April 11, 2005 — Curtis Sliwa arrived in St. Croix on Friday, April 8. He joined fellow Guardian Angels already on island conducting classroom management workshops. First invited by the St. Croix Anti-Crime Task Force in October 2004, the Guardian Angels have successfully established a local chapter of the volunteer organization. Sliwa officiated at the graduation ceremony for the first class at Sand Castles on the Beach Sunday. (See "First Angels Are Graduating on St. Croix").
This is not Sliwa's first visit to St. Croix. Several years ago, he and his wife, Lisa, came to St. Croix to take advantage of two of the most abundant natural resources St. Croix offers – peace and quiet.
"My wife chose to come here; we chose it because it was secluded and I could be anonymous," Sliwa says as he lounges by the beach waiting to go to a radio interview. Sliwa says mob families targeted him and sent three guys to attack him with baseball bats. Just a few weeks later, Sliwa was shot five times while riding in a New York taxicab.
"I was not recovering well. I was shot with five hollow-point bullets at close range. The bullet hits you and shreds. It was a mess." Sliwa said the attacks took an emotional as well as a physical toll on him.
Sliwa said the Gotti and Gambino crime families were responsible for the attacks on him, but it took a long time for the police and the public to believe his story. John Gotti Jr. was eventually indicted in the incident. Sliwa, a co-host on one of the top-rated morning news/talk radio shows in New York City, had repeatedly denounced the mob as a menace to society. Sliwa said the mob wanted to silence him.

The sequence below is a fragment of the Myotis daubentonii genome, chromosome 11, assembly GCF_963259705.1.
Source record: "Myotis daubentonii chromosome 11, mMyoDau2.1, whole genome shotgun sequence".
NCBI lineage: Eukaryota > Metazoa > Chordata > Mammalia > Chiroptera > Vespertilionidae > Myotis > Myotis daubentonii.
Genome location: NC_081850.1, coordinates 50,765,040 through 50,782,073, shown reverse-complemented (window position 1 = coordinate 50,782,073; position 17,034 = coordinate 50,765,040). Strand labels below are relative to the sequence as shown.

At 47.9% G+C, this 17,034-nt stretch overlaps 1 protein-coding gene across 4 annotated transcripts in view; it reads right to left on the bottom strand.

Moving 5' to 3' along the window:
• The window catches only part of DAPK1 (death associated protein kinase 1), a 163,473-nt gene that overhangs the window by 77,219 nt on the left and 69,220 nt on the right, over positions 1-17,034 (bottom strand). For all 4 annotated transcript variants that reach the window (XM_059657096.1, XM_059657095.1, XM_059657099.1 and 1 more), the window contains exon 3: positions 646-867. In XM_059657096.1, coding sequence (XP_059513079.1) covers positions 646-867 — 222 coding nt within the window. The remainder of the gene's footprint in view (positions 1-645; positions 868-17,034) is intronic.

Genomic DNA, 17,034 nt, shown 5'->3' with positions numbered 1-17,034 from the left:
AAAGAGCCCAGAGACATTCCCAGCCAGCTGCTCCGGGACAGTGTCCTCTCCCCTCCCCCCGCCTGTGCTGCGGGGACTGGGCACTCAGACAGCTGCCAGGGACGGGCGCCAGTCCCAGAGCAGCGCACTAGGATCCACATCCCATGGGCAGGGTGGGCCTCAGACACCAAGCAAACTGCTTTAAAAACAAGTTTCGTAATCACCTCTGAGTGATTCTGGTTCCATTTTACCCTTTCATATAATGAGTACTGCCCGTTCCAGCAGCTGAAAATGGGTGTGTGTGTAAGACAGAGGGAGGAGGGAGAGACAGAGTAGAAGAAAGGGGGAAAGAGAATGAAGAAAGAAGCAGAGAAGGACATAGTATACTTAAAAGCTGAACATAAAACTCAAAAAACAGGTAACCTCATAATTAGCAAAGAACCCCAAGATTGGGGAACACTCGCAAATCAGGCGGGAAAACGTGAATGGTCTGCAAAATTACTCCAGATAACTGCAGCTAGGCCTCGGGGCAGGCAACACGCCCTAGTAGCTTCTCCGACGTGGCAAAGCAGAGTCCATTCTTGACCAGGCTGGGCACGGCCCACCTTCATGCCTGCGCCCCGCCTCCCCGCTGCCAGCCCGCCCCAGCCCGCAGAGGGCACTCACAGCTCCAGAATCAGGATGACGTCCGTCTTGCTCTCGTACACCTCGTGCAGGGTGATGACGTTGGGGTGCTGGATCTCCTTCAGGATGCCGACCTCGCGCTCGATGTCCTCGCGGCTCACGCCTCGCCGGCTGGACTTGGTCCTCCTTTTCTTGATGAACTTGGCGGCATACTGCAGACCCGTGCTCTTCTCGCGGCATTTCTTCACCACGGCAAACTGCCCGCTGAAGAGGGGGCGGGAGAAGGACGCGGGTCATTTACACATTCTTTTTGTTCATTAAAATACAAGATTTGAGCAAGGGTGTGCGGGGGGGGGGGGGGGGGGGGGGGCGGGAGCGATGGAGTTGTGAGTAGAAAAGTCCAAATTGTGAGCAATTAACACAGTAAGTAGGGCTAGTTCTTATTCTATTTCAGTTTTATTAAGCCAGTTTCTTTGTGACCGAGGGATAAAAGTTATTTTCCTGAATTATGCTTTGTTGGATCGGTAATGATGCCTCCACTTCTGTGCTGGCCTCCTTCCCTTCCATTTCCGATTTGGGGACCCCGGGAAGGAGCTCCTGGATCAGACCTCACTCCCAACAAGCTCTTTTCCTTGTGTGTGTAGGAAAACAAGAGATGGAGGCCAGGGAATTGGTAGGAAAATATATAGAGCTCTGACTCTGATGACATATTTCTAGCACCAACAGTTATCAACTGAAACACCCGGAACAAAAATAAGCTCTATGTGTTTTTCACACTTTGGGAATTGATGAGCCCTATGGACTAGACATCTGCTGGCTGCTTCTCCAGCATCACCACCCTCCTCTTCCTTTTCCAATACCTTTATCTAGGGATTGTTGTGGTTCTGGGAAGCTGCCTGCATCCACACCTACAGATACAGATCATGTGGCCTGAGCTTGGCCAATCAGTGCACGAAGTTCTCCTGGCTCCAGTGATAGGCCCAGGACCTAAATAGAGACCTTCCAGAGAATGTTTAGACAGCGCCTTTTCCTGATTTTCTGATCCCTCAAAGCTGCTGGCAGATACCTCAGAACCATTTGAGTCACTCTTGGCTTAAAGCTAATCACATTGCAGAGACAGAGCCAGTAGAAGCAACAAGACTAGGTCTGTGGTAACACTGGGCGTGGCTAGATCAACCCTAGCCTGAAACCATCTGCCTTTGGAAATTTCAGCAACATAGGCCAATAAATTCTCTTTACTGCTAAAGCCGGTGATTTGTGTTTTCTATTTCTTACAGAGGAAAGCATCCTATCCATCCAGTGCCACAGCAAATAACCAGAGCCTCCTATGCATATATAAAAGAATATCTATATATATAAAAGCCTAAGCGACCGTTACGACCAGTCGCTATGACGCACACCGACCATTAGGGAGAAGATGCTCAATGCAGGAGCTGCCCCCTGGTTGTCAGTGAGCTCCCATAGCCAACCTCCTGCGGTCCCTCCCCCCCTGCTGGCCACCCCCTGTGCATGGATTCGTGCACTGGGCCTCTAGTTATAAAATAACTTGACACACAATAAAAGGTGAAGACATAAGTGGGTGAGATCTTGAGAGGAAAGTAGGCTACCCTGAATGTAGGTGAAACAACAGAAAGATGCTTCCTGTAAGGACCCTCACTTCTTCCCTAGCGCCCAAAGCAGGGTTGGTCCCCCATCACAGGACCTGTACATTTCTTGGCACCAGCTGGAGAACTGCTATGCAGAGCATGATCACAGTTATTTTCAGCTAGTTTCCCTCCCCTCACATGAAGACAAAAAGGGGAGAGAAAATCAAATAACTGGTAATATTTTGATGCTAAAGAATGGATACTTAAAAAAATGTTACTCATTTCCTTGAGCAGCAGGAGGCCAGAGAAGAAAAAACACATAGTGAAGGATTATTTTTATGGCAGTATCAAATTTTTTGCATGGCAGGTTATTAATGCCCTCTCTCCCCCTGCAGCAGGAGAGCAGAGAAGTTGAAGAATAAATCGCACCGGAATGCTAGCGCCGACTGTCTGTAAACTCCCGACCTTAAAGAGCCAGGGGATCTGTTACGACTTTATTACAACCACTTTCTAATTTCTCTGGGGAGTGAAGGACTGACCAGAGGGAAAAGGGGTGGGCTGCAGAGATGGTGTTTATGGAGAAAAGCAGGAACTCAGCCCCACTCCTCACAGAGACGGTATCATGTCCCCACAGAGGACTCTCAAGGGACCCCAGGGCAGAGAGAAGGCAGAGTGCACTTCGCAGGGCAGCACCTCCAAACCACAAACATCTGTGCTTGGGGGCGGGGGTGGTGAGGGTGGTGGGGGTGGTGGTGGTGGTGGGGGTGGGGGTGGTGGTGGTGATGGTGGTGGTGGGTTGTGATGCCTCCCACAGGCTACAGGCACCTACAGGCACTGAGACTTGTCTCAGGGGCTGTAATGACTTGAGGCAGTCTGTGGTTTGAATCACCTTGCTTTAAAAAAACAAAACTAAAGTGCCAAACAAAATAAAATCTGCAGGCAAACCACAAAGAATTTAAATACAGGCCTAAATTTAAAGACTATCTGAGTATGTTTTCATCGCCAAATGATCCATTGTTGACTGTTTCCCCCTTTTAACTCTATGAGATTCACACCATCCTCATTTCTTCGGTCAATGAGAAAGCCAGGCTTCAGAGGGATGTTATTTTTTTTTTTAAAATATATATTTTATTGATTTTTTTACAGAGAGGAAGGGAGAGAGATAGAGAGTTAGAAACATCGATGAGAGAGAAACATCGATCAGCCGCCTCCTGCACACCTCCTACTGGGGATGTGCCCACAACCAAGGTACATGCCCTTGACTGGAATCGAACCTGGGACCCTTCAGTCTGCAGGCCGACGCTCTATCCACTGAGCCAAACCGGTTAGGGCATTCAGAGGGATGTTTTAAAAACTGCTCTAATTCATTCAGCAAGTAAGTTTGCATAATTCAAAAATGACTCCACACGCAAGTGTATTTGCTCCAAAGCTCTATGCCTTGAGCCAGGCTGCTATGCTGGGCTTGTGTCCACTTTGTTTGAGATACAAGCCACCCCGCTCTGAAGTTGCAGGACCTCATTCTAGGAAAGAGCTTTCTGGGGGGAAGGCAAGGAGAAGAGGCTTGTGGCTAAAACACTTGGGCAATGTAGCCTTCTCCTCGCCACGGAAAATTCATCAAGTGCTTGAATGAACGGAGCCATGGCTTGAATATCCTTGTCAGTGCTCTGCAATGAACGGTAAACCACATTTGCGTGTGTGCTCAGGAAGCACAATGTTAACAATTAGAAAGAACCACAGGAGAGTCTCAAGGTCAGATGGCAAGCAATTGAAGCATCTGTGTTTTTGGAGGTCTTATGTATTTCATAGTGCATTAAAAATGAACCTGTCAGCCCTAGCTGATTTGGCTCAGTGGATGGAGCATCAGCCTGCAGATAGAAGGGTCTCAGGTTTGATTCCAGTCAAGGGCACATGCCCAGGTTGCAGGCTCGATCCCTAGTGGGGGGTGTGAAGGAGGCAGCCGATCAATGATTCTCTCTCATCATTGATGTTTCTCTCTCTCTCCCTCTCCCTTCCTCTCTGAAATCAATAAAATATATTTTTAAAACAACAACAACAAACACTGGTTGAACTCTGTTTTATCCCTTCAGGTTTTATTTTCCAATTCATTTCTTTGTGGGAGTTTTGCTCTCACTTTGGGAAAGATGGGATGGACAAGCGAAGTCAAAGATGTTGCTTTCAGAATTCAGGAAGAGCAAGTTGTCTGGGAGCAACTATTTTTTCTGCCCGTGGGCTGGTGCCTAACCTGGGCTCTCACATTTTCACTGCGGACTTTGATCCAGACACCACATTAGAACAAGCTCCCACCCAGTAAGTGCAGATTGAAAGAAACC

He spent several weeks on St. Croix recuperating. "I was totally disconnected. No one knew who I was; I could walk around in peace. I took the time I needed to recover."
Sliwa said when he was told that residents of St. Croix wanted to start a chapter of the Guardian Angels, he was excited to be able to help the island. "I remembered the fond memories I had. I owed a great deal to St. Croix.
The Guardian Angels have been in existence for 26 years, with Sliwa at the helm and being involved in each new chapter and getting to know all the volunteers on a personal level.
Sliwa said his mother and father always told him that he could make a difference in this world if he would just work hard. "They constantly told me that I could make a difference. They said if you believe in something you can do it."
He applies the same basic approach with his volunteers. "I tell the volunteers that you will fail nine out of ten times, but that one success is what will power the next one."
Sliwa says his organization brings out the hidden potential in people.
"What drives me is that I see the result of the work. We take young people and tell them this is the best opportunity you will have to make a difference, if you've had problems before, here is your chance to start over. I believe in the power. Most change comes from everyday people."
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